When Heat Becomes Hazardous: Avoiding Heat Exhaustion in Seniors

Mar 28, 2016

When Heat Becomes Hazardous: Avoiding Heat Exhaustion in Seniors

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Summertime brings sunshine, warm weather and tons of outdoor activities. While many feel that this is the best time of the year, soaking up the sun in the summer time can be rather dangerous.

Heat exhaustion and heat stroke are caused by overexposure to high temperatures. The two are typically lumped together, but that’s not the reality of the situation. Although both are serious illnesses, heat stroke is more dangerous and requires emergency services.

Heat Exhaustion vs. Heat Stroke

Heat Exhaustion

Heat exhaustion occurs when your body becomes very hot and starts losing water and salt. If not treated, this will lead to a number of different symptoms:

  • Headaches
  • Dizziness or lightheadedness
  • Nausea
  • Skin that feels cool and moist
  • Muscle cramps
  • Overall feeling unwell

To treat heat exhaustion, have your senior drink cool, nonalcoholic beverages, and get into a cool setting immediately. A cool shower might even do the trick. If problems persist, you will need to seek medical attention. Heat exhaustion left untreated will turn to heat stroke.

Heat Stroke

Heat stroke differs slightly from heat exhaustion but is more serious. It is when the body is no longer able to cool itself down. A person's temperature will rise dangerously to 104 degrees or higher. Symptoms of heat stroke include:

  • Extremely high body temperature
  • Lack of sweating
  • Muscle cramps or weakness
  • Nausea and vomiting
  • Flushed skin
  • Rapid Breathing
  • Rapid heartbeat
  • Headache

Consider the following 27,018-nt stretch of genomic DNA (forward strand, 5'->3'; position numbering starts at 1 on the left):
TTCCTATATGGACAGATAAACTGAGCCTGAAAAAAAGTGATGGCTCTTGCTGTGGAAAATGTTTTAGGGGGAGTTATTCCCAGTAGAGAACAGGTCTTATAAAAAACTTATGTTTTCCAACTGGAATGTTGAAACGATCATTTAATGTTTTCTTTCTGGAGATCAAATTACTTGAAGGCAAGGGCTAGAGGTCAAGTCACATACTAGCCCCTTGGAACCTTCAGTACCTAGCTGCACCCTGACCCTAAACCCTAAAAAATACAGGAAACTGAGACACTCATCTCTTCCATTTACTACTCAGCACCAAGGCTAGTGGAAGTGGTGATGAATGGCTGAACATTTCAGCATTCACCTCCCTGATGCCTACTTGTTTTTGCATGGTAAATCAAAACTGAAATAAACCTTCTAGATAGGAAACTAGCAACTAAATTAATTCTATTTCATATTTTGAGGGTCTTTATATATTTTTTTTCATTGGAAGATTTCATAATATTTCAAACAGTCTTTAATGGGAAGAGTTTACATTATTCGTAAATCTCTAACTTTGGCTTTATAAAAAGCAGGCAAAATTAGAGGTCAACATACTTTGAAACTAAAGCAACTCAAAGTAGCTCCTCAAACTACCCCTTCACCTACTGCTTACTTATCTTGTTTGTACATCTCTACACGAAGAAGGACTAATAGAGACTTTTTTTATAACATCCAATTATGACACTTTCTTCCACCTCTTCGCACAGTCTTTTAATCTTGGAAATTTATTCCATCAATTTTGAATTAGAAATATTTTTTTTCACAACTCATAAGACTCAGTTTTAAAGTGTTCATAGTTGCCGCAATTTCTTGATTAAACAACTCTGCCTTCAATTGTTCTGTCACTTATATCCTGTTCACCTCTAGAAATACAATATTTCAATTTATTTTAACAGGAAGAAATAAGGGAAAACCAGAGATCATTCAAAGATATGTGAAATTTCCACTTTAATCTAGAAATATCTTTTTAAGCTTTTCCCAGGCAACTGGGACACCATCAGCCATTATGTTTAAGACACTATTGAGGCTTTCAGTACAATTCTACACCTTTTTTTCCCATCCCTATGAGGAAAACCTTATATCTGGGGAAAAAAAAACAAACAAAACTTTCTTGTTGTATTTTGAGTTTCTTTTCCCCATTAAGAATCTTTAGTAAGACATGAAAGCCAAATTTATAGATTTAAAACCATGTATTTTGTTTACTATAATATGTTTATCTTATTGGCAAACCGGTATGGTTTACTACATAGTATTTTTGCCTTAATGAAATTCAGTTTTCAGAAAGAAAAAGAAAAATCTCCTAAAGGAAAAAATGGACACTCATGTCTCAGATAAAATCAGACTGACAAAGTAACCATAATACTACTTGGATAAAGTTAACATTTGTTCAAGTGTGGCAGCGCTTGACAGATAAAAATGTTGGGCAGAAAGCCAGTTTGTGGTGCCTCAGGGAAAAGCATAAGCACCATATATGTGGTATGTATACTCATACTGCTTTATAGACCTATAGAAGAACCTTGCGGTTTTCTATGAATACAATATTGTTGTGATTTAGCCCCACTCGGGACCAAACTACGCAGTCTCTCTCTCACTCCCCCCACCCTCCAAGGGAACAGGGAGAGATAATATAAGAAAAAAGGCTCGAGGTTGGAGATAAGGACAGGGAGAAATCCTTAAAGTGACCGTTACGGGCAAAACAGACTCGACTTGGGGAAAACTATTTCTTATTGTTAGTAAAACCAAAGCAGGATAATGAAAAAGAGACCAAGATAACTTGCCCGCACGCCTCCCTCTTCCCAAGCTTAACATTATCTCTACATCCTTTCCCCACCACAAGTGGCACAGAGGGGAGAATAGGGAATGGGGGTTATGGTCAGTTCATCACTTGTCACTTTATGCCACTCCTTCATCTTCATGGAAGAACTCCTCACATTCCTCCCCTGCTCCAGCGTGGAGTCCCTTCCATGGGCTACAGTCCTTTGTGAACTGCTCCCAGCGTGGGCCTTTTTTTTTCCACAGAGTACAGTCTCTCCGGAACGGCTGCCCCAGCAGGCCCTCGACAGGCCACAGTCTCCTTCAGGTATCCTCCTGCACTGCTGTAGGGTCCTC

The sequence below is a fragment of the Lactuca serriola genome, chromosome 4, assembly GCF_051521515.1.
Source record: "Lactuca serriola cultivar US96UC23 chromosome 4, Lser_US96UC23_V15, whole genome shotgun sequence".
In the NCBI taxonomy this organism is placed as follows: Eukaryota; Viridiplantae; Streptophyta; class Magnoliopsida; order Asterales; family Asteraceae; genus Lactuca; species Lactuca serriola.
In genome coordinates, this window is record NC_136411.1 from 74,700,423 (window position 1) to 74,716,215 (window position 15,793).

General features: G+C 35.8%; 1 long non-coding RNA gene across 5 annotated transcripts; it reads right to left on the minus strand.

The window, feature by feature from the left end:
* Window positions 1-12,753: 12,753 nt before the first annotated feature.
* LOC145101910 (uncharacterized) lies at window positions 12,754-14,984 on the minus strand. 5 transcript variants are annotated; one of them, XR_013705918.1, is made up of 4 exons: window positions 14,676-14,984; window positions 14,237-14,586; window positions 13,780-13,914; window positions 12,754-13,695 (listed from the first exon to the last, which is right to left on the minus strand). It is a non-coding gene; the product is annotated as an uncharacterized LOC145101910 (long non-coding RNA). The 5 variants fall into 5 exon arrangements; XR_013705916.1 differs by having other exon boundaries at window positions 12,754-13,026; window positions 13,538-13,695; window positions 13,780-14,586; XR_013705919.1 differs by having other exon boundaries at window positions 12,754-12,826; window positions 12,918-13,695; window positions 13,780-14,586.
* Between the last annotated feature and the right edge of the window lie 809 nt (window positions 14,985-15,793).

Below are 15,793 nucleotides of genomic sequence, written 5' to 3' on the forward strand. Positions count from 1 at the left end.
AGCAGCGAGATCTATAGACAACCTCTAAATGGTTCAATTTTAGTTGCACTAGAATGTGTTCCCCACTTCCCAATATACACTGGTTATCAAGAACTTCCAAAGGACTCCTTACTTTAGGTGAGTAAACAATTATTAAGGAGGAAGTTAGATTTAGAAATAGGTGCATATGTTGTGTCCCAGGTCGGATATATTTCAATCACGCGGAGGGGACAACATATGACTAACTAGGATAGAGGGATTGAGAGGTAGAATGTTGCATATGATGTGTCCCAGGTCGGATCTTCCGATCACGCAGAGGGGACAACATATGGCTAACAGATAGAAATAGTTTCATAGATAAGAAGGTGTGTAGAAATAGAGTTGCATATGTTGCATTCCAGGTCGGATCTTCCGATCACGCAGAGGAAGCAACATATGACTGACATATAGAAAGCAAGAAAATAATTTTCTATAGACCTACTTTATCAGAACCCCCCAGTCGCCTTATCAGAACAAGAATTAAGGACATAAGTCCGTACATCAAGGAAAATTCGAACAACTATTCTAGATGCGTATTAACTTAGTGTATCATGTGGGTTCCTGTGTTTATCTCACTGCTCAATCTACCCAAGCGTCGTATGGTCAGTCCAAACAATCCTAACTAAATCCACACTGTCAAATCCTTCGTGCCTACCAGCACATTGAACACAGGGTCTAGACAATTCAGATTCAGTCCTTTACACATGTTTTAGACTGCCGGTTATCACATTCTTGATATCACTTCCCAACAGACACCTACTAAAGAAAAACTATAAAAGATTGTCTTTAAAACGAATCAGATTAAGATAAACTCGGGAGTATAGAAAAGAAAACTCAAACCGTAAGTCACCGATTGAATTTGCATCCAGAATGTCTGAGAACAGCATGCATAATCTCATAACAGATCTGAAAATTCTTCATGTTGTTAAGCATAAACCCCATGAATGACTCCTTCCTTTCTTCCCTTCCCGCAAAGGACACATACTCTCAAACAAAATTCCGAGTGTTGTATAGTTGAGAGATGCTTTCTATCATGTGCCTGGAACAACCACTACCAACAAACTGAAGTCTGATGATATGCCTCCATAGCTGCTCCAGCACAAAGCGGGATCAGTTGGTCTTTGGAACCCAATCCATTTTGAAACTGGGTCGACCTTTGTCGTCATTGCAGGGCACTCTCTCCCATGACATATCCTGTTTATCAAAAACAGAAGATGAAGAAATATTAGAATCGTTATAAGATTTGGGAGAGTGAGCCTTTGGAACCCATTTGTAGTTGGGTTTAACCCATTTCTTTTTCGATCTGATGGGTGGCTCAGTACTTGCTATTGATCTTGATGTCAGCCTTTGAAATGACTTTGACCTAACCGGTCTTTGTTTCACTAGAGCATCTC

• Confusion
  • Seizures
  • Unconsciousness

Left untreated, heat stroke can pose a serious risk. It puts a strain on the brain, heart, lungs, kidneys, and can even be life-threatening. Emergency medical attention is needed to treat heat stroke. Call 911 and try and keep a senior cool until help arrives. The longer you wait to treat heat stroke, the increased risk of serious complication and damage to the critical organs.

Heat Stroke and Heat Exhaustion Prevention

As shown in the symptoms listed above, any heat related illness is something to take seriously. Thankfully, these illnesses do give us the appropriate warning signs, and that often provides enough time to either move indoors and recuperate, or contact the necessary emergency services.

The serious nature of heat-related illnesses also verifies why learning preventative care for heat stroke and heat exhaustion is crucial, especially for seniors.

Heat exhaustion and heat stroke can sneak up on people, and among those most susceptible to the heat-related illnesses are children and seniors. Upsettingly, almost 40 percent of heat-related deaths in the United States are senior citizens. But, why are senior citizens more susceptible than the average adult? Well, there are a number of reasons. One of the most prominent reasons that senior citizens suffer from heat-related illnesses the most is because many senior citizens suffering from other, age-related illnesses.